Approximately 85 percent of Americans believe that money has too much influence over politics and elections. What’s more, several politicians now, and throughout history, have openly admitted that most officials on Capitol Hill simply go, as vice president Joe Biden said, “where the money is.”

Despite the many politicians who patronize American voters by saying money doesn’t influence their decisions, many more will call that claim out as a lie. The Intercept created a list of recent politicians, and a few from decades past, who readily admit money’s role and influence in politics.

“Now [the United State is] just an oligarchy, with unlimited political bribery being the essence of getting the nominations for president of to elect the president,” said former President Jimmy Carter this year. “And the same thing applies to governors and U.S. senators and Congress members . . . So now we’ve just seen a complete subversion of our political system as a payoff to major contributors.”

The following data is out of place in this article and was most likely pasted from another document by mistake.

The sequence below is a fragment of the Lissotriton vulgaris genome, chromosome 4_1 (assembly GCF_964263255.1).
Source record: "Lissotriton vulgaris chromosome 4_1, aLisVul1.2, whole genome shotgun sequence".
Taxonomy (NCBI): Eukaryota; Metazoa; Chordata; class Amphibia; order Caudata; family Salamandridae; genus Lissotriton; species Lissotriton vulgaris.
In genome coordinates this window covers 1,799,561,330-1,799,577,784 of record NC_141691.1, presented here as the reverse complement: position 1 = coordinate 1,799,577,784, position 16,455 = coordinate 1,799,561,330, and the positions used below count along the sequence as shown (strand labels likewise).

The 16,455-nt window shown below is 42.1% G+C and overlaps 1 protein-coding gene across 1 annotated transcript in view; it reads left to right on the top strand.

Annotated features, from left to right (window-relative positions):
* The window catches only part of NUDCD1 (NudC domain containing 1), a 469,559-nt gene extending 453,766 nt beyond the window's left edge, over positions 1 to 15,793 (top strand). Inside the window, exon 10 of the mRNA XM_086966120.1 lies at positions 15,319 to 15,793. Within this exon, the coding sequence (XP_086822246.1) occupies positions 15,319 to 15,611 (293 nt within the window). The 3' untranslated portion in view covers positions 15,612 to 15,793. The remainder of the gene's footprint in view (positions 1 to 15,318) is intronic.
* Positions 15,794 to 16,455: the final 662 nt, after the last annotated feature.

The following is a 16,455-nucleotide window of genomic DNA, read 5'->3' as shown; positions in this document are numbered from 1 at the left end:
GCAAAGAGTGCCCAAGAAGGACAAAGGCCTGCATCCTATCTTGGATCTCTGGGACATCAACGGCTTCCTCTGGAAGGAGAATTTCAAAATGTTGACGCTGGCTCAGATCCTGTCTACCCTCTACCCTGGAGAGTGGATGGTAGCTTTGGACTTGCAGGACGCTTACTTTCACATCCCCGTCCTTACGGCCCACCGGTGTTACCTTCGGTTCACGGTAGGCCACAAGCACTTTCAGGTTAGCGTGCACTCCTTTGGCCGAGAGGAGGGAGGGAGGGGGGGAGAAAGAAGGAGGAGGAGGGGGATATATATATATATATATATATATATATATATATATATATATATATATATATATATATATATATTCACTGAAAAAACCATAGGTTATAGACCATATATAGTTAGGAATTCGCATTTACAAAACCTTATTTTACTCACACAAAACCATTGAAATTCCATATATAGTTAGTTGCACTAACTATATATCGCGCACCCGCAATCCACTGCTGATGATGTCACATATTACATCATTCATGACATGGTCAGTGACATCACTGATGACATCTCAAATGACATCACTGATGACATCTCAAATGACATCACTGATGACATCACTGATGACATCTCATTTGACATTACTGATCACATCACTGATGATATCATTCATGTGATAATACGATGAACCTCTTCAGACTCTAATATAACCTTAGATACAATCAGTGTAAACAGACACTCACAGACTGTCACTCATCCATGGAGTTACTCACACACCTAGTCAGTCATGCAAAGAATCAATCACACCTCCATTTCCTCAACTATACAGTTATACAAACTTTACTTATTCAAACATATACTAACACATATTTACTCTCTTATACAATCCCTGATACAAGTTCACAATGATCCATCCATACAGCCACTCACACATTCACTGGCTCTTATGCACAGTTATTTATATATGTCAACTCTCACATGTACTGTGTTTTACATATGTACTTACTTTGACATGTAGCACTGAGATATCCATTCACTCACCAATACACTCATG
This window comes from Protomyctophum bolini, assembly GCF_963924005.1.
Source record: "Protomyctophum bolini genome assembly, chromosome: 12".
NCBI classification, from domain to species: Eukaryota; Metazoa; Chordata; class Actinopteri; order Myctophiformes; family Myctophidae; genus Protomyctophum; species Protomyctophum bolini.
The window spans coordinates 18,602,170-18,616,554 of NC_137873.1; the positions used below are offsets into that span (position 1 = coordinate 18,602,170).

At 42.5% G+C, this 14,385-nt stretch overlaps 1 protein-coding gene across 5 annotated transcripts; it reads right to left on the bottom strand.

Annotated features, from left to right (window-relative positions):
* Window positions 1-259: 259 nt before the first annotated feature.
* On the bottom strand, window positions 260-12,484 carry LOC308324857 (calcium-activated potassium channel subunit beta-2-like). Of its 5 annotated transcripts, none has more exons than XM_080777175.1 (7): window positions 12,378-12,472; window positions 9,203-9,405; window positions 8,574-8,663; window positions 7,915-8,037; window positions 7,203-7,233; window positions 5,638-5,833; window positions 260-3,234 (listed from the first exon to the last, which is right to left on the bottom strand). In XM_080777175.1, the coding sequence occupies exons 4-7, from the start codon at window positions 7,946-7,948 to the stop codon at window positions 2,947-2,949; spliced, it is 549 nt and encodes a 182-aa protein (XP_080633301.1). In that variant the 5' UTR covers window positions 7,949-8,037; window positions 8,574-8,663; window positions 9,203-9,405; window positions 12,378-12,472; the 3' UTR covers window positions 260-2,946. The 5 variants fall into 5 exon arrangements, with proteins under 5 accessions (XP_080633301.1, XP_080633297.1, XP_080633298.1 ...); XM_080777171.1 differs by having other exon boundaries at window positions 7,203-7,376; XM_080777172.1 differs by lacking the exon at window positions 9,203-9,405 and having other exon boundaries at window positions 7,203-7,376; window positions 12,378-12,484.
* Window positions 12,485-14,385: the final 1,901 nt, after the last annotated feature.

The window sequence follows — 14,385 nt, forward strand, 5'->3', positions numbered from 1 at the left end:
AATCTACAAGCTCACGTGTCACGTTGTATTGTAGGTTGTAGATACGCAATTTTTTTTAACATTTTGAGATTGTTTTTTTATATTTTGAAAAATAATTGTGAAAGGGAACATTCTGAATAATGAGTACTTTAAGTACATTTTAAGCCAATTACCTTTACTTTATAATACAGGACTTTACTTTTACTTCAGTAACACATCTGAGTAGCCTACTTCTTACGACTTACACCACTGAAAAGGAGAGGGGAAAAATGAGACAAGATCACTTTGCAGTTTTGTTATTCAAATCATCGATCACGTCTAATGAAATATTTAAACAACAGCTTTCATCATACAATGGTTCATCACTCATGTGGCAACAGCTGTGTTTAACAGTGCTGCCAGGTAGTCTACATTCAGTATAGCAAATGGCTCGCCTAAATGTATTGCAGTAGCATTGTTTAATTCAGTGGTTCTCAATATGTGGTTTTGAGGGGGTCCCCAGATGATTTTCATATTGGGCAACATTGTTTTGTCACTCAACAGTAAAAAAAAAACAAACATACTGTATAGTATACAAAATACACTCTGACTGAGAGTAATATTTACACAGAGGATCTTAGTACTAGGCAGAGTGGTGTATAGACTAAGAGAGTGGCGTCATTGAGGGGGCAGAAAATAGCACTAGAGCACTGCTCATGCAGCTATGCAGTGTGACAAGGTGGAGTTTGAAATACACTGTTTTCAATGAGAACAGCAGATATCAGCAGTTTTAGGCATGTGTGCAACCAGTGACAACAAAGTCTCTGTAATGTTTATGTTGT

In 2009, Sen. Dick Durbin (D-Ill.) mentioned how Wall Street has the tightest grip on Washington out of all lobbying groups. “The banks – hard to believe in a time when we’re facing a banking crisis that many of the banks created – are still the most powerful lobby on Capitol Hill,” he said. “And they frankly own the place.” He said they own the place. That speaks volumes about money in politics.

The most resounding of these proclamations about money in politics came from Mark Hanna, who was President William McKinley’s campaign manager in 1896. “There are two things that are important in politics,” said Hanna in 1895. “The first is money and I can’t remember what the second one is.”

Money has influenced politics and elections for well over a century, and the People know it. Any politician who acts like it doesn’t is either a fool or a liar. The plague of money in politics is more widespread now than ever before. Change is needed. Washington D.C. must be stripped of its dependency on big money.